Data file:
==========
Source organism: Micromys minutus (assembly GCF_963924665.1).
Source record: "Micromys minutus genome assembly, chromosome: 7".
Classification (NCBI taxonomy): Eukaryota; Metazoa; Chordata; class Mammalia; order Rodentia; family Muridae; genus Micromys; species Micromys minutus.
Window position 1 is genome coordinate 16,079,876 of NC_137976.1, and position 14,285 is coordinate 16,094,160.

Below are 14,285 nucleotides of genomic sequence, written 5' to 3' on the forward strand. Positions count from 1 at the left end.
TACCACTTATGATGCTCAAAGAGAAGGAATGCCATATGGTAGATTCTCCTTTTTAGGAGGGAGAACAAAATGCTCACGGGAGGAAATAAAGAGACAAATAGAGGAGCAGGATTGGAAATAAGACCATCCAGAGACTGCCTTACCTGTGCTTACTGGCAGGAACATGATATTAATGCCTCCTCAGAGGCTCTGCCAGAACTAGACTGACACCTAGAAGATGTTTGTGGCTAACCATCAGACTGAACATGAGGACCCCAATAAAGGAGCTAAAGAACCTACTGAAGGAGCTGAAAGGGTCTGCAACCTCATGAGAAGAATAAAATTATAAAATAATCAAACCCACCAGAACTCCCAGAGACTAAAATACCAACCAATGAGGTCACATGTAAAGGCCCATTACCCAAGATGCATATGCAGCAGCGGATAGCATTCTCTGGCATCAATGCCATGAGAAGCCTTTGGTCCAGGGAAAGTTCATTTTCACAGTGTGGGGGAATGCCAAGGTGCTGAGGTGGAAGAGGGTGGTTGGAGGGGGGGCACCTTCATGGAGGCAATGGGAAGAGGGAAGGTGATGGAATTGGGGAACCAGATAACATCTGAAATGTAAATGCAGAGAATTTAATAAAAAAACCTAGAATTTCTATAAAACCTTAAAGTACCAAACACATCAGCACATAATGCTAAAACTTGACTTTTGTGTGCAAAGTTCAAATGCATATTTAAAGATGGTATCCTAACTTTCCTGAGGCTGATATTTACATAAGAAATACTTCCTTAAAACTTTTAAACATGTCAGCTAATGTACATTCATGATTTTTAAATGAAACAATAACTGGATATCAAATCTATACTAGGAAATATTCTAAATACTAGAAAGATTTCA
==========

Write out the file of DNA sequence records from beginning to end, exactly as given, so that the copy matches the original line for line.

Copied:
Source organism: Micromys minutus (assembly GCF_963924665.1).
Source record: "Micromys minutus genome assembly, chromosome: 7".
Classification (NCBI taxonomy): Eukaryota; Metazoa; Chordata; class Mammalia; order Rodentia; family Muridae; genus Micromys; species Micromys minutus.
Window position 1 is genome coordinate 16,079,876 of NC_137976.1, and position 14,285 is coordinate 16,094,160.

Below are 14,285 nucleotides of genomic sequence, written 5' to 3' on the forward strand. Positions count from 1 at the left end.
TACCACTTATGATGCTCAAAGAGAAGGAATGCCATATGGTAGATTCTCCTTTTTAGGAGGGAGAACAAAATGCTCACGGGAGGAAATAAAGAGACAAATAGAGGAGCAGGATTGGAAATAAGACCATCCAGAGACTGCCTTACCTGTGCTTACTGGCAGGAACATGATATTAATGCCTCCTCAGAGGCTCTGCCAGAACTAGACTGACACCTAGAAGATGTTTGTGGCTAACCATCAGACTGAACATGAGGACCCCAATAAAGGAGCTAAAGAACCTACTGAAGGAGCTGAAAGGGTCTGCAACCTCATGAGAAGAATAAAATTATAAAATAATCAAACCCACCAGAACTCCCAGAGACTAAAATACCAACCAATGAGGTCACATGTAAAGGCCCATTACCCAAGATGCATATGCAGCAGCGGATAGCATTCTCTGGCATCAATGCCATGAGAAGCCTTTGGTCCAGGGAAAGTTCATTTTCACAGTGTGGGGGAATGCCAAGGTGCTGAGGTGGAAGAGGGTGGTTGGAGGGGGGGCACCTTCATGGAGGCAATGGGAAGAGGGAAGGTGATGGAATTGGGGAACCAGATAACATCTGAAATGTAAATGCAGAGAATTTAATAAAAAAACCTAGAATTTCTATAAAACCTTAAAGTACCAAACACATCAGCACATAATGCTAAAACTTGACTTTTGTGTGCAAAGTTCAAATGCATATTTAAAGATGGTATCCTAACTTTCCTGAGGCTGATATTTACATAAGAAATACTTCCTTAAAACTTTTAAACATGTCAGCTAATGTACATTCATGATTTTTAAATGAAACAATAACTGGATATCAAATCTATACTAGGAAATATTCTAAATACTAGAAAGATTTCA